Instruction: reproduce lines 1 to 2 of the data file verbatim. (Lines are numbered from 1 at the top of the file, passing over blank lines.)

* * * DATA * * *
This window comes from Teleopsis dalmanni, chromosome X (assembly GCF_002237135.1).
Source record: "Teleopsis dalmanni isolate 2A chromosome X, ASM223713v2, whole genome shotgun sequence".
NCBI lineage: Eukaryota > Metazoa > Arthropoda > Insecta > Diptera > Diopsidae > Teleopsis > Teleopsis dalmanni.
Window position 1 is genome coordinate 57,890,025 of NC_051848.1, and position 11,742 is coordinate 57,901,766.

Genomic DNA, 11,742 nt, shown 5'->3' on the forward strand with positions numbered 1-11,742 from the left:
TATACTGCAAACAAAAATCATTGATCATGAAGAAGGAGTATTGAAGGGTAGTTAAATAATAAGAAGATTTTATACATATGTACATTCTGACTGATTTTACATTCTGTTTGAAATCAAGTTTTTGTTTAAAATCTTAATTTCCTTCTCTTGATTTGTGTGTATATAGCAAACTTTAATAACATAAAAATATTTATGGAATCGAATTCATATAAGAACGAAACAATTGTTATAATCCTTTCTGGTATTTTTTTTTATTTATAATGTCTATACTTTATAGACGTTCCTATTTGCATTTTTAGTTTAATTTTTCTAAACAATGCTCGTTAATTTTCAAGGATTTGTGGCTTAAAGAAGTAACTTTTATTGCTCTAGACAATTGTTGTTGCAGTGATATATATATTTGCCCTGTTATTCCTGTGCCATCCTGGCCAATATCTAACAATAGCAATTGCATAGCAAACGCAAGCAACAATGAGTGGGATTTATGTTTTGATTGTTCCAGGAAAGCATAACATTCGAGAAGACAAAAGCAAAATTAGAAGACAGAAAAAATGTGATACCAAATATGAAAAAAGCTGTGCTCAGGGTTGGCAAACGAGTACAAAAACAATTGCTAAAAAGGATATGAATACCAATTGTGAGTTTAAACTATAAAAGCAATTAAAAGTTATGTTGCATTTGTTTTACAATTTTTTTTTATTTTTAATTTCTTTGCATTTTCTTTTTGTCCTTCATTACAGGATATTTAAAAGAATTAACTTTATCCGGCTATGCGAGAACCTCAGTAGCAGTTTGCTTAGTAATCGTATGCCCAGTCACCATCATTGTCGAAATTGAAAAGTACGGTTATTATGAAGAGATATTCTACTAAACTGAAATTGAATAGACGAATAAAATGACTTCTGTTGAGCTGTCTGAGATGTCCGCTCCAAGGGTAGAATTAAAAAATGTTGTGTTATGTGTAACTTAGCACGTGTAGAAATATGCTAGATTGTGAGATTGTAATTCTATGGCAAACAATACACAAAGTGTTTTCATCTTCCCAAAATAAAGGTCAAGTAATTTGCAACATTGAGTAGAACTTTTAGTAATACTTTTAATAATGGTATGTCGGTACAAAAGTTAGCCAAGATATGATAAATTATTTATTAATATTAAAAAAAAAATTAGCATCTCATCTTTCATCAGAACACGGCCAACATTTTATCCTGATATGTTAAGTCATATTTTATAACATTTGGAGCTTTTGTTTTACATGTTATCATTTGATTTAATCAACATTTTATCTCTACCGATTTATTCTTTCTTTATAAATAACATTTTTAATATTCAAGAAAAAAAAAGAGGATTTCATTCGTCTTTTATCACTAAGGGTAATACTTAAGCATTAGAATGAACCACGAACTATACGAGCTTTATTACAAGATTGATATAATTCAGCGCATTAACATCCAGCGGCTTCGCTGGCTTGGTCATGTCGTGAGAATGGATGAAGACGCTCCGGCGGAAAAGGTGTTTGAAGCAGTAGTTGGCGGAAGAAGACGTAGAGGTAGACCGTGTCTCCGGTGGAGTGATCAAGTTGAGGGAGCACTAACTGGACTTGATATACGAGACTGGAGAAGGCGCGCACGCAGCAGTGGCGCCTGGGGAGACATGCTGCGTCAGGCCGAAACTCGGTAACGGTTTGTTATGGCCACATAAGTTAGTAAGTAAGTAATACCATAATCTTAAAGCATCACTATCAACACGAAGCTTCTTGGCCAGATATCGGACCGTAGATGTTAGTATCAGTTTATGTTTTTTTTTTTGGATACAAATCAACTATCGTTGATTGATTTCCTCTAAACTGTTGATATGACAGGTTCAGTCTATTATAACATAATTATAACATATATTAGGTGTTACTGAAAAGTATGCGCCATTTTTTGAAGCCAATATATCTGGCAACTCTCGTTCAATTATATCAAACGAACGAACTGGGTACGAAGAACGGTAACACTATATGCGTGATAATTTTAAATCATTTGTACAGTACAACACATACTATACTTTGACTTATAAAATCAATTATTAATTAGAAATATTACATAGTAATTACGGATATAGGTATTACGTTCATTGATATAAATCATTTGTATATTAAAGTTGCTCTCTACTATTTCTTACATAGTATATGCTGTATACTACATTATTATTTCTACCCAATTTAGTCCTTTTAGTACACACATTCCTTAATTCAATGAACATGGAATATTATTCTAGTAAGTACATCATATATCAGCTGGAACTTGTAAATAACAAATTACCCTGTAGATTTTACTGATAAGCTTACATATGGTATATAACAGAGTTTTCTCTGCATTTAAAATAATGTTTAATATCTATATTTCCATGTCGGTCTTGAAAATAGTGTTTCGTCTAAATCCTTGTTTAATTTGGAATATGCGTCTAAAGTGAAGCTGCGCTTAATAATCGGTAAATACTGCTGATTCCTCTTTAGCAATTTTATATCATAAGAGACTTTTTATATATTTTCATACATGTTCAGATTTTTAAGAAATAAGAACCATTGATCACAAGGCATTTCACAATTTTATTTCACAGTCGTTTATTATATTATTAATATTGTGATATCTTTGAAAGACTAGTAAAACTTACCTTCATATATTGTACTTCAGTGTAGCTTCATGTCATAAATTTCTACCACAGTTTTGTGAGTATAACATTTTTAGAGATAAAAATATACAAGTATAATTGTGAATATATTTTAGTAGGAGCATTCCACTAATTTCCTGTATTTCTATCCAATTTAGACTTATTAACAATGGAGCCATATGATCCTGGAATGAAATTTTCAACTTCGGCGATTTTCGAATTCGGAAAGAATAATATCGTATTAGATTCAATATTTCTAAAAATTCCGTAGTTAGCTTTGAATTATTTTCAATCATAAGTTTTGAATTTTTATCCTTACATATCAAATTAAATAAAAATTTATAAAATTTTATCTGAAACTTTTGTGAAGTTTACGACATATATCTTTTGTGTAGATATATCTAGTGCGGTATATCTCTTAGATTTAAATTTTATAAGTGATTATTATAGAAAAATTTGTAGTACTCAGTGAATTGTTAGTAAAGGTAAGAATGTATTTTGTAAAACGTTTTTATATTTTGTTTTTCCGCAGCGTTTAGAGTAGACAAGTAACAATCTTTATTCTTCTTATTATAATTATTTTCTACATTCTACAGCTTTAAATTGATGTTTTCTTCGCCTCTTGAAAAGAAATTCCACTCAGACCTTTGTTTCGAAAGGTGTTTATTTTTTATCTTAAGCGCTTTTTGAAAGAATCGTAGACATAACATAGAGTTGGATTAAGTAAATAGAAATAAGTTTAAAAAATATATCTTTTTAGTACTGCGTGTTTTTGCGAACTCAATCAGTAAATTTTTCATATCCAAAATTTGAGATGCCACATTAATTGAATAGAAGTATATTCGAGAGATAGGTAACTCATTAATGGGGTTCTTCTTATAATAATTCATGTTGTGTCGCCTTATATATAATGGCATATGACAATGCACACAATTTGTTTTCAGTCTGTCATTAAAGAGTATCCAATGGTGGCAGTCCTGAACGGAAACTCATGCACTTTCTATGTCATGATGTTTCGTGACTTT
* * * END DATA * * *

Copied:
This window comes from Teleopsis dalmanni, chromosome X (assembly GCF_002237135.1).
Source record: "Teleopsis dalmanni isolate 2A chromosome X, ASM223713v2, whole genome shotgun sequence".